A decision handed down by The Supreme Court today may mean that a change in Scots Law is needed – and it could also mean a little more work for Scottish criminal solicitors.

The case of Cadder v Her Majesty’s Advocate was referred to The Supreme Court and included a review of the law which allows the police in Scotland to detain someone in custody for up to six hours and to interview them without a solicitor being present.

This is currently permissible where the person detained has done something which may be punishable by imprisonment, and means that a person can be interviewed by police without legal representation present, although a solicitor has to be advised of their detention in police custody.

The question put to The Supreme Court was whether that is a breach of the right to a fair trial, recognised in Article 6(1) and 6(3)(c) of the European Convention of Human Rights (“the ECHR”). Their Lordships decided that it was and that Scots Law breaches human rights law.

Responding to the decision of the Supreme Court in relation to the case, Justice Secretary Kenny MacAskill said:

“I note today’s decision by the Supreme Court. It is a decision we did not seek but it is one to which we must respond.

“The decision overturns decades of criminal procedure in Scotland, a proud, distinctive, justice system, developed over centuries, and predicated on fairness with many rigorous protections for accused persons. It is rightly admired by other jurisdictions. This issue is about legal advice at one step in the investigatory process.

“Today’s judgement in the Supreme Court has gone against the unanimous decision last October by seven Scottish High Court judges at the Scottish Appeal Court that determined that an aspect of Scottish criminal procedure does not comply with the European Convention on Human Rights.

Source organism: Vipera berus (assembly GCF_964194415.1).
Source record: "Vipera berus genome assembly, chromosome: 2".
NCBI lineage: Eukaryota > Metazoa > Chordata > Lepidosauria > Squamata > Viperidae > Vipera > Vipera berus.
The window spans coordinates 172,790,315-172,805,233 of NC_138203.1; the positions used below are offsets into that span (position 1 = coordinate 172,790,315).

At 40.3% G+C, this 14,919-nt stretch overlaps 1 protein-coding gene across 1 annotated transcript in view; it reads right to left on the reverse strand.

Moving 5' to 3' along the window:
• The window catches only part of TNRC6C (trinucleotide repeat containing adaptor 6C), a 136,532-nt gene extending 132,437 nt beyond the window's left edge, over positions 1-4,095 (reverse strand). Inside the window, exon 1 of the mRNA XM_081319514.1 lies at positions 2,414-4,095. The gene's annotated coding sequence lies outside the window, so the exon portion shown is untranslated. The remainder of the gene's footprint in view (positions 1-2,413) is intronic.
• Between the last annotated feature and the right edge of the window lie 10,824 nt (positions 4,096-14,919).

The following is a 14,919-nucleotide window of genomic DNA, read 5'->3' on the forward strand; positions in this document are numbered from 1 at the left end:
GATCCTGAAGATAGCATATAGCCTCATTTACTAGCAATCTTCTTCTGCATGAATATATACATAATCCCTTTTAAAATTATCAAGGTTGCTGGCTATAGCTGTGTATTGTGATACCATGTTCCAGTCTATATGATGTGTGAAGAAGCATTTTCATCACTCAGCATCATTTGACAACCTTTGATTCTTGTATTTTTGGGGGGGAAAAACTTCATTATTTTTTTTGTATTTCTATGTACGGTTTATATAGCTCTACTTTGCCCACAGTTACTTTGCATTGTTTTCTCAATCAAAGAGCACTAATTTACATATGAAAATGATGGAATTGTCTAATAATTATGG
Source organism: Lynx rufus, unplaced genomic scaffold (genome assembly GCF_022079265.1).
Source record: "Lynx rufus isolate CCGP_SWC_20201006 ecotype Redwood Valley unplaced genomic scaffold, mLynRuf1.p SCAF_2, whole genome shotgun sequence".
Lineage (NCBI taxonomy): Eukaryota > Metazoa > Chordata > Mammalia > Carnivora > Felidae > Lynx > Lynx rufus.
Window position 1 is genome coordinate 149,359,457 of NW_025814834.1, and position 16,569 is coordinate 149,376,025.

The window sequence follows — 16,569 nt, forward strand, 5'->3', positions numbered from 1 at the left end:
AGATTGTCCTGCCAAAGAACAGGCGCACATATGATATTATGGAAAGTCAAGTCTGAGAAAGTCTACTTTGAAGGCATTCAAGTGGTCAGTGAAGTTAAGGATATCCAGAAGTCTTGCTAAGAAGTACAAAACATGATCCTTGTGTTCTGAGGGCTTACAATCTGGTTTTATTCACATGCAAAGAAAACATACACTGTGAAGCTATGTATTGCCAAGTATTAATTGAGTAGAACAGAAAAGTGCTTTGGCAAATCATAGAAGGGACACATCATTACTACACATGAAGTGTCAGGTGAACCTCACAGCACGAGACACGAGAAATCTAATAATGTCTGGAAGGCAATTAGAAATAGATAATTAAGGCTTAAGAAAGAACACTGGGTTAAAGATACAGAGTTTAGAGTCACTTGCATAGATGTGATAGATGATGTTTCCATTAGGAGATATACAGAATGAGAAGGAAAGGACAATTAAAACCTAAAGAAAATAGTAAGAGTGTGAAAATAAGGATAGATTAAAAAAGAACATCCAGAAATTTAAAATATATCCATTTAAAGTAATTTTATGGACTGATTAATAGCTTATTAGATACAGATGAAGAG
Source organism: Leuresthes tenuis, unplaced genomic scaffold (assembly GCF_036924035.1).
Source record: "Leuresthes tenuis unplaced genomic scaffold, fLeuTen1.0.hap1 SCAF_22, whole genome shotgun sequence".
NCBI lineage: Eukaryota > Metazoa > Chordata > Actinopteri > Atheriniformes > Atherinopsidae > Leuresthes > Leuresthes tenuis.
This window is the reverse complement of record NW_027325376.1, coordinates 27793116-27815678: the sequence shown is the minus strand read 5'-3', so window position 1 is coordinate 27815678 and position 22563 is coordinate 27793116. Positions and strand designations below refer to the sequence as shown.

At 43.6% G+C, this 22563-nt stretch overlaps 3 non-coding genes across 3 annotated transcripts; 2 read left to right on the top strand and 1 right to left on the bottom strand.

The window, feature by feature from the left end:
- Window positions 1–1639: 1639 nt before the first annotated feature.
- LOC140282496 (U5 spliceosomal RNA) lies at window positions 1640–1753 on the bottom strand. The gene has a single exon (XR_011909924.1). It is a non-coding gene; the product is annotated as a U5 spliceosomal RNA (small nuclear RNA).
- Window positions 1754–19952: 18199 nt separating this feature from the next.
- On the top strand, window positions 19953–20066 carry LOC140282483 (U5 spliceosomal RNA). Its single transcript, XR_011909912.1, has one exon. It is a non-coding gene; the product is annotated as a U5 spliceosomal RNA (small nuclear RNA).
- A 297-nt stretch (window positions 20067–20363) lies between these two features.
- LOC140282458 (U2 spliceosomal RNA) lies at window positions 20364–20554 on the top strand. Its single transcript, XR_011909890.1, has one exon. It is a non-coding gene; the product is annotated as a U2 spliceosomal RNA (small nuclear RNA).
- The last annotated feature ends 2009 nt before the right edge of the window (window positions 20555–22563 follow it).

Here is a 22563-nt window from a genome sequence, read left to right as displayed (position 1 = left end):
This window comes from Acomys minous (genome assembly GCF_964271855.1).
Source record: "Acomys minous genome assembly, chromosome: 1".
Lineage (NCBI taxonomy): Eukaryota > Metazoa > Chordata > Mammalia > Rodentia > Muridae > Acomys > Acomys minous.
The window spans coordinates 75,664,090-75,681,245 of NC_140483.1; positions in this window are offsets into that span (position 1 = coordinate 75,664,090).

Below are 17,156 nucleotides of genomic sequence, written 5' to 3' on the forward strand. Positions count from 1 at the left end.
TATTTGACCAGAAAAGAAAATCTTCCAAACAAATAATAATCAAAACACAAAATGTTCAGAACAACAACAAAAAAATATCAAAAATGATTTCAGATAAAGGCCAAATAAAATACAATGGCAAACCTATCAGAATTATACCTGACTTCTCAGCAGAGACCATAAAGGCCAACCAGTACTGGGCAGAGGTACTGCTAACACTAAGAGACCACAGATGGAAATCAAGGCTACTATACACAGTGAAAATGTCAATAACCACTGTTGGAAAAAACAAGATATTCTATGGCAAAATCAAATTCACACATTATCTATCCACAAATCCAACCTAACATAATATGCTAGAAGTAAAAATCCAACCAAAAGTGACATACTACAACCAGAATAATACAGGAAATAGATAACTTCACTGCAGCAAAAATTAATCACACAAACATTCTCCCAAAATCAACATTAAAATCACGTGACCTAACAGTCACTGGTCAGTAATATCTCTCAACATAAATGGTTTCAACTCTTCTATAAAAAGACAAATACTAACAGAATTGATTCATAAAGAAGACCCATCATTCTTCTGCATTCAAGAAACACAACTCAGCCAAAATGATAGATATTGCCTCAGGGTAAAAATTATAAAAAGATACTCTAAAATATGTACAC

“We are concerned that the current devolution arrangements have created an anomaly that seems to put Scottish law at a disadvantage in comparison to elsewhere in the EU. I want to see steps taken to address this anomaly. But we cannot ignore the Supreme Court’s decision.

“And while it necessitates changes to Scotland’s justice system, these are changes that have been anticipated and planned for. For over a year, the Scottish Government, Crown Office, Scottish Legal Aid Board (SLAB), ACPOS and the Scottish Court Service have been preparing contingency plans to deal with all possible eventualities arising from this case. The Lord Advocate – in anticipation of an adverse judgement – issued interim guidance earlier this year.

“With Parliament’s support we will be making swift legislative changes to protect the victims of crime and safeguard communities. The main changes will mean introducing a right of access to legal advice before being questioned, extending the period during which a person may be detained under section 14 of the Criminal Procedure (Scotland) Act 1995, powers to adjust legal aid eligibility rules and measures to ensure certainty and finality in concluded cases.

“We will be introducing this emergency legislation to Parliament on Tuesday – and with the support of the other political parties we can complete the parliamentary scrutiny and debate process during the course of Wednesday. We anticipate the Bill receiving Royal Assent by Friday.

“In addition to these necessary legislative changes, I am today announcing that Lord Carloway, a senior High Court judge, will lead a review of Scottish criminal law and practice in the aftermath of the Cadder decision. I have asked Lord Carloway to make swift progress with his review and report to me within months – certainly in time to allow legislation to be considered for the 2011-12 Parliamentary session.

“Our distinctive justice system is one which protects accused persons. However human rights also extend to victims and to all of the people of Scotland, and the Scottish Government and justice partners will continue to fight to ensure that the rights of the victims and indeed wider society remain at the forefront of the Scottish justice system.”